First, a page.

$ make all
$ make install

All my RCS binaries, libraries, and man pages are now compiled and installed under /usr/soft/rcs-5.7/run/default/SunOS5.6. Later, I'll explain why the users won't have to know that path.

For the AIX platform, you will need access to a machine capable of compiling for AIX. The procedure stays the same otherwise.

Once the package is built and installed, we can clean up and unduplicate all the "unchanged" files from the src directory. The only files kept are the original sources and those modified during the SunOS5.6 or the AIX4.2 build. That feature allows the administrator to recompile any application easily. Next time the lude --duplicate is run, the configuration of the last build will still be there for all the platforms supported in your environment. If you frequently have to make minor changes to a compiled piece of code, not counting the actual release revisions, LUDE will definitely be helpful for you.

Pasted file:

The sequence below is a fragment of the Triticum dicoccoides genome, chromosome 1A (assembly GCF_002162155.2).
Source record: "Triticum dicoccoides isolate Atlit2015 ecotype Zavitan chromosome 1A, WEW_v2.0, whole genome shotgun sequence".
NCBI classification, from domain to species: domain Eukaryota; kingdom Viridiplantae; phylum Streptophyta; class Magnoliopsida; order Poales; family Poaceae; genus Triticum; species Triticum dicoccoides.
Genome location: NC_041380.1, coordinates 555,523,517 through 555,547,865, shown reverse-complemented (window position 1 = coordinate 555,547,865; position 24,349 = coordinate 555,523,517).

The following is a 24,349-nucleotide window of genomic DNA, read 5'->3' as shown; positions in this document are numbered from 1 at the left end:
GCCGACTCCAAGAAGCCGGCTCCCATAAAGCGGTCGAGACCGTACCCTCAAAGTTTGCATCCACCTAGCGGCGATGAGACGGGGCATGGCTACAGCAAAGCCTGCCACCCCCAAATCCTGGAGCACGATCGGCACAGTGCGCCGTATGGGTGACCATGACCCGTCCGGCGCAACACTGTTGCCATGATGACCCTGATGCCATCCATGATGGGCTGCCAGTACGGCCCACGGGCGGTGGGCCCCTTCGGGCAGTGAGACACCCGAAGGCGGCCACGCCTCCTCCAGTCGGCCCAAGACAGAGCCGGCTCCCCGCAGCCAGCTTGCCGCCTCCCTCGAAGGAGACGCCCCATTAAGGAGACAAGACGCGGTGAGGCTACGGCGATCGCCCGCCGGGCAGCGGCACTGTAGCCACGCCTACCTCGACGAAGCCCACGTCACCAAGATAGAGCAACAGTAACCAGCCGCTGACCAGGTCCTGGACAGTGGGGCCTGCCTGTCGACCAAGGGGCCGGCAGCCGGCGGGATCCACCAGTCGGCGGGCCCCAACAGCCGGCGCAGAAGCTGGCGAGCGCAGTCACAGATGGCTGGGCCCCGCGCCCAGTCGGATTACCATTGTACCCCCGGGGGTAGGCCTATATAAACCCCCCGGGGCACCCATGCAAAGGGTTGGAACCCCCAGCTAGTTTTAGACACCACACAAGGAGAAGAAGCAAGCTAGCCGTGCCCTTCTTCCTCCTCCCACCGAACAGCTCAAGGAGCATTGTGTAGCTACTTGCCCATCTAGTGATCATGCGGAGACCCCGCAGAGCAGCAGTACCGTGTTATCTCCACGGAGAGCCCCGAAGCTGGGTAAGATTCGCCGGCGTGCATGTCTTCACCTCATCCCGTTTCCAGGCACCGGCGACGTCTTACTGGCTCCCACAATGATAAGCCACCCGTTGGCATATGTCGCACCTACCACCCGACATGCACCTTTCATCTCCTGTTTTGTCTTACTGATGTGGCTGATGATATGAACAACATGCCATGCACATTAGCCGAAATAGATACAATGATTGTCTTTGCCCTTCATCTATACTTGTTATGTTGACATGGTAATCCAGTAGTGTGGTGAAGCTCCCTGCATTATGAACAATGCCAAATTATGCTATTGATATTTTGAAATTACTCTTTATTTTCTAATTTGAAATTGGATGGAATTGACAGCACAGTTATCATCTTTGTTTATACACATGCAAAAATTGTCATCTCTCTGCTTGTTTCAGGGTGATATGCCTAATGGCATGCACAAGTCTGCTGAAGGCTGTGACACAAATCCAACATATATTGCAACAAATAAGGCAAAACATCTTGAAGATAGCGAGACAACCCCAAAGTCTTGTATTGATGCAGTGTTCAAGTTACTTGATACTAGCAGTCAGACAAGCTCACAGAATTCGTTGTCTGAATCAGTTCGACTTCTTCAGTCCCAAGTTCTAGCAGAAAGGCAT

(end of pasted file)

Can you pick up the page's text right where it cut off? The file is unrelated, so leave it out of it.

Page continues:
To clean up our installation:

$ make clean
$ cd /usr/soft
$ lude --unduplicate --pack rcs-5.7 [--class SunOS5.6]

The last step is the actual installation of the package. This is where all the static links are created between the "run" environment of LUDE and the public directory. One simple command will create all the links:

$ lude --install --package rcs-5.7 [--class SunOS5.6]